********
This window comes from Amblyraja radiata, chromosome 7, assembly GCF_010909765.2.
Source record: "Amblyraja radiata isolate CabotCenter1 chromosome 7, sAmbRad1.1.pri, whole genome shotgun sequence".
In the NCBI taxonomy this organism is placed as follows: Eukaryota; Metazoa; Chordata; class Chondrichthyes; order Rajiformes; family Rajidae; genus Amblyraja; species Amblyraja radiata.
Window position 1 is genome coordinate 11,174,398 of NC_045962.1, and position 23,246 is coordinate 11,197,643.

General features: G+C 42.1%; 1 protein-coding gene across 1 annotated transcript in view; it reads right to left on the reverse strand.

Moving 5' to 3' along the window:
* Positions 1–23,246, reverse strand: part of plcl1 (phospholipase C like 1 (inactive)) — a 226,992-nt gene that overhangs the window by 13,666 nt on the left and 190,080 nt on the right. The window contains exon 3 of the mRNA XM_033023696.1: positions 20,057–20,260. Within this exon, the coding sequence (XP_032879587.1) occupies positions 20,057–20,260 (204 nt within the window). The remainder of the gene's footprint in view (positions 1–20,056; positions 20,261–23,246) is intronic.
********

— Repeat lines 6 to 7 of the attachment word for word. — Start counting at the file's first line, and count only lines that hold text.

Moving 5' to 3' along the window:
* Positions 1–23,246, reverse strand: part of plcl1 (phospholipase C like 1 (inactive)) — a 226,992-nt gene that overhangs the window by 13,666 nt on the left and 190,080 nt on the right. The window contains exon 3 of the mRNA XM_033023696.1: positions 20,057–20,260. Within this exon, the coding sequence (XP_032879587.1) occupies positions 20,057–20,260 (204 nt within the window). The remainder of the gene's footprint in view (positions 1–20,056; positions 20,261–23,246) is intronic.